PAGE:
My knowledge of Pennsylvania is vast, or at least I thought so. That is, until I stumbled upon some information while researching places where the fall foliage display is the most dramatic. It turns out that Delaware Water Gap, nestled in Monroe County near the Delaware River and known as the Eastern Gateway to the Poconos, takes the prize as one of the more-striking areas for viewing fiery fall foliage by foot, bike, kayak, or as in my case trolley. What surprised me the most, however, is that the small borough is also home to the oldest, continuously operating jazz club in the United States.

After touring Delaware Water Gap, I continued on to downtown Stroudsburg—a funky, friendly place where thrift shops co-exist with boutique shops and street art is intermingled with galleries. The walkable area attracts many a Delaware Water Gap visitor looking to shop, dine and perhaps take in a show.

The Trolley Tour

Pocono Day Trippers offers Trolley Tours in Delaware Gap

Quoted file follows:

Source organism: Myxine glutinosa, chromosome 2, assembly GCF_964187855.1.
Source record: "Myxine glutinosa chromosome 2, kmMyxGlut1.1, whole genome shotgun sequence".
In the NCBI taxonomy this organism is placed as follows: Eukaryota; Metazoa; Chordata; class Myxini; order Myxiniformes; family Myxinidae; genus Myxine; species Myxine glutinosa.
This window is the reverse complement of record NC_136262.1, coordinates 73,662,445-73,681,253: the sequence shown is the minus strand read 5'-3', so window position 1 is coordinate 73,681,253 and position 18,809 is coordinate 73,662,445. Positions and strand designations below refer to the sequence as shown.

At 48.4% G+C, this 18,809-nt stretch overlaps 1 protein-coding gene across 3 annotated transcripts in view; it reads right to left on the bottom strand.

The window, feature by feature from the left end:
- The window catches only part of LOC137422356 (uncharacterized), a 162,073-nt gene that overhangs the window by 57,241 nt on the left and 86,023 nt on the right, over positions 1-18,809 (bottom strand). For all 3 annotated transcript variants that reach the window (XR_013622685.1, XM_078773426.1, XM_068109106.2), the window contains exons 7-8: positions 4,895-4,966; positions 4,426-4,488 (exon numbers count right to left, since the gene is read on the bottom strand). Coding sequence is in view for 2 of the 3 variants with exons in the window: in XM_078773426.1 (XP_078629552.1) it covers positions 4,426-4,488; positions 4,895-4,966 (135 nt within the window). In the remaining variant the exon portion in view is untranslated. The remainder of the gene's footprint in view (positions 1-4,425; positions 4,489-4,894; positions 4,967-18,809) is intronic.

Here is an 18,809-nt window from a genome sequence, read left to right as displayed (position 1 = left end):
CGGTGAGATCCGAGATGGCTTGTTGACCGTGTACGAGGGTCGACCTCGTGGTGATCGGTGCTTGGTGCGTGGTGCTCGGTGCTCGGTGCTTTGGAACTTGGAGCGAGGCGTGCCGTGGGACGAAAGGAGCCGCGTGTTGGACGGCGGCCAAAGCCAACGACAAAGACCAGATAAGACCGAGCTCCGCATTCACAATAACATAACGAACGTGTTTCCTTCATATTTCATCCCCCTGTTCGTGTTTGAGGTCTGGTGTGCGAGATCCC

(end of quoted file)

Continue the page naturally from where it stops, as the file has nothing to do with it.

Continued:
The easiest way to learn about Delaware Water Gap and its history is to sign up for a Pocono Historic Trolley Tour offered by the PoconoDay Tripper. When I visited, Pocono Joe regaled riders with tidbits about the area and how it was once the second most popular inland destination in the United States. On the tour, Joe also points out structures like the Castle Inn

The Castle Inn dates back to 1906.

Built in 1906, it once attracted many tourists seeking to escape the heat of the city and was the area’s first resort with running spring water and electricity. The tour also includes a drive through the Shawnee Inn Golf Resort, which was established in the late 1890s when a native New Yorker and business owner Charles Campbell Worthington made it his summer home. Over the years, the Golf Resort has hosted celebrities like Jackie Gleason and Arnold Palmer.